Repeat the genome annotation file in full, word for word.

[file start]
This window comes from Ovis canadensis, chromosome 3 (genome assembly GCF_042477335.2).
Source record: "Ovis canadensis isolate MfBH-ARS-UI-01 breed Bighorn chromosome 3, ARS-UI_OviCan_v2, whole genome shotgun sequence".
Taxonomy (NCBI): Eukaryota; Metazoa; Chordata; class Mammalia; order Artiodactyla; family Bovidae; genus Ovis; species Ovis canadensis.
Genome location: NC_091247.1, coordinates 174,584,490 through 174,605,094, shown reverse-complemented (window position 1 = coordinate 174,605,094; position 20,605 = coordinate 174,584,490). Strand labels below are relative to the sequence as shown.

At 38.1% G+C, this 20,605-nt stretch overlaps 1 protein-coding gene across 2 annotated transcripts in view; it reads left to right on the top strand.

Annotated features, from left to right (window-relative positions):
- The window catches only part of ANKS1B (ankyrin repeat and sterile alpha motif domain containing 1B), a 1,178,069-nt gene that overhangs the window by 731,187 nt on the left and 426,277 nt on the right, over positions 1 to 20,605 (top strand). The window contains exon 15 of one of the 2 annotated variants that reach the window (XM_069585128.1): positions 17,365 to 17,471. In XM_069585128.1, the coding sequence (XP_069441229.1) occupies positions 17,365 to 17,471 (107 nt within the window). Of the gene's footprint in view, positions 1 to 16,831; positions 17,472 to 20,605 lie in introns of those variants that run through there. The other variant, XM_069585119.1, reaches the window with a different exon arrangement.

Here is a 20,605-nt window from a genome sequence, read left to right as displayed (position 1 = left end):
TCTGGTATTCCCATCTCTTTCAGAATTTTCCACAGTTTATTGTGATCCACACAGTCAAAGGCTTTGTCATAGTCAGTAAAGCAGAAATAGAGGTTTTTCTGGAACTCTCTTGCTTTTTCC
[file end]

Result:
This window comes from Ovis canadensis, chromosome 3 (genome assembly GCF_042477335.2).
Source record: "Ovis canadensis isolate MfBH-ARS-UI-01 breed Bighorn chromosome 3, ARS-UI_OviCan_v2, whole genome shotgun sequence".
Taxonomy (NCBI): Eukaryota; Metazoa; Chordata; class Mammalia; order Artiodactyla; family Bovidae; genus Ovis; species Ovis canadensis.
Genome location: NC_091247.1, coordinates 174,584,490 through 174,605,094, shown reverse-complemented (window position 1 = coordinate 174,605,094; position 20,605 = coordinate 174,584,490). Strand labels below are relative to the sequence as shown.

At 38.1% G+C, this 20,605-nt stretch overlaps 1 protein-coding gene across 2 annotated transcripts in view; it reads left to right on the top strand.

Annotated features, from left to right (window-relative positions):
- The window catches only part of ANKS1B (ankyrin repeat and sterile alpha motif domain containing 1B), a 1,178,069-nt gene that overhangs the window by 731,187 nt on the left and 426,277 nt on the right, over positions 1 to 20,605 (top strand). The window contains exon 15 of one of the 2 annotated variants that reach the window (XM_069585128.1): positions 17,365 to 17,471. In XM_069585128.1, the coding sequence (XP_069441229.1) occupies positions 17,365 to 17,471 (107 nt within the window). Of the gene's footprint in view, positions 1 to 16,831; positions 17,472 to 20,605 lie in introns of those variants that run through there. The other variant, XM_069585119.1, reaches the window with a different exon arrangement.

Here is a 20,605-nt window from a genome sequence, read left to right as displayed (position 1 = left end):
TCTGGTATTCCCATCTCTTTCAGAATTTTCCACAGTTTATTGTGATCCACACAGTCAAAGGCTTTGTCATAGTCAGTAAAGCAGAAATAGAGGTTTTTCTGGAACTCTCTTGCTTTTTCC